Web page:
I’m taking the week off to do some writing, work on side projects, and generally try to get organized (an ongoing but quixotic project of mine.) I thought I’d limber up by posting something from the archives.
Here’s something I found last week while digging through old files. High school buddy, Denny, was asked to give the Commencement Address at our old high school. He sent out a call to some of us to send in our advice. Here was mine:
Sometimes you win, sometimes you lose, and sometimes you get rained out
Everything I needed to know I learned during freefall.
We all graduated in 1970. That might make you think that we were in high school during the 60’s. In actual fact, South Dakota went directly from the 1950’s to the 1970’s and skipped the 60’s almost entirely with the except of a few short months allowed for transition.
Although those months were short, they were intense and we were there.
The main thing about the 60’s was that all the Big Truths about God, America, and Western History were called radically into question. All the stuff we were taking for granted became so suspect that I found it necessary to clear everything off the table and start over. My theory was that I’d examine the Big Truths one by one and let the valid ones back on. Unfortunately, none of them made it back and I’ve been forced to rely on a collection of smaller truths instead. I offer some for your consideration.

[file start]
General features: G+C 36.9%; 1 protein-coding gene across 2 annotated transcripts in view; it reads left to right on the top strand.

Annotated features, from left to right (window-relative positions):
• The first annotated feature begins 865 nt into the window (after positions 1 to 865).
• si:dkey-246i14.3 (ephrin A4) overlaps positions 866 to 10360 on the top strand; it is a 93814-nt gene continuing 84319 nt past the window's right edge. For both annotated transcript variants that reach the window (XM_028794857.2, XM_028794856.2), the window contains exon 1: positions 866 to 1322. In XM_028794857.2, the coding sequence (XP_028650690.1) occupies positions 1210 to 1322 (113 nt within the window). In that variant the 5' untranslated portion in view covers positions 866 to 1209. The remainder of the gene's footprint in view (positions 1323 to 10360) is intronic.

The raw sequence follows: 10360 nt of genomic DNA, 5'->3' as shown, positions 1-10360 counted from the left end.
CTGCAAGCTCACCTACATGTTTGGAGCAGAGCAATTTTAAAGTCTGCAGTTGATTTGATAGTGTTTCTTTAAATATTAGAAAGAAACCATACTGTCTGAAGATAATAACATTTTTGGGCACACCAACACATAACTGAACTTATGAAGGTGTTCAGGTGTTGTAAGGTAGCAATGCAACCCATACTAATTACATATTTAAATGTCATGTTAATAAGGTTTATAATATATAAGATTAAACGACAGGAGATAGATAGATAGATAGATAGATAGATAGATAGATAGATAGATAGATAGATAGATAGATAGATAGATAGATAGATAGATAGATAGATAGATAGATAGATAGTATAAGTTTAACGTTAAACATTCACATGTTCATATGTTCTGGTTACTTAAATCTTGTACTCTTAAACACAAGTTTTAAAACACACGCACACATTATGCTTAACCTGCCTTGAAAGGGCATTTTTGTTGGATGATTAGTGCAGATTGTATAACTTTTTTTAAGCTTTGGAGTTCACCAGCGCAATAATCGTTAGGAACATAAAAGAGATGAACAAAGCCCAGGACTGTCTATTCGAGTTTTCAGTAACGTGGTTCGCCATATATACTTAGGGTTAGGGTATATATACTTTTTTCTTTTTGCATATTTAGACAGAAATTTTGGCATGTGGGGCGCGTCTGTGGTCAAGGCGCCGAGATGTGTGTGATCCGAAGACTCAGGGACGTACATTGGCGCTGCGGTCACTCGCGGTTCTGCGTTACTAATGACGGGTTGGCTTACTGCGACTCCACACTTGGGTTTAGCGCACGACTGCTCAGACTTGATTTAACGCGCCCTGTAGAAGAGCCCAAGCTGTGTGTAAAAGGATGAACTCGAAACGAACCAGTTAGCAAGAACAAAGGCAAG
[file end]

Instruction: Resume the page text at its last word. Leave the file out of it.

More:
1. Life’s too short to live anybody else’s but you own.
2. Never try to psychoanalyze a cop while he’s arresting you.
3. It’s a good idea not to be any stupider than absolutely necessary.
4. Truth itself is an attempt to use limited tools to describe an unlimited reality and therefore all truths are necessarily wrong.
5. Some truths are much more wrong than others.
6. Reality doesn’t sit there waiting to be described like a mackerel on a plate. It’s a tiger that might get up at any given moment and thoroughly kick your ass.
7. Love and affection are more important that sex.
8. Sex is important.
9. The statement “If he’s so smart, why isn’t he rich” is the logical equivalent of “If he’s so smart, why isn’t he fat”. It takes a lot less money to get fat, however.
10. After reading Kant, Nietzsche, Freud, Jung, Husserl, Tillich, and numerous others in search of a approach to life, the best I’ve been able to figure is that sometimes you win, sometimes you lose, and sometimes you get rained out. All three, when they happen, have their attendant problems and it’s wise to be emotionally prepared to deal each of them.
Denny, this may need a quick edit. I didn’t have time to let it sit then read it over again. Also, the order of the above might could use rearranging.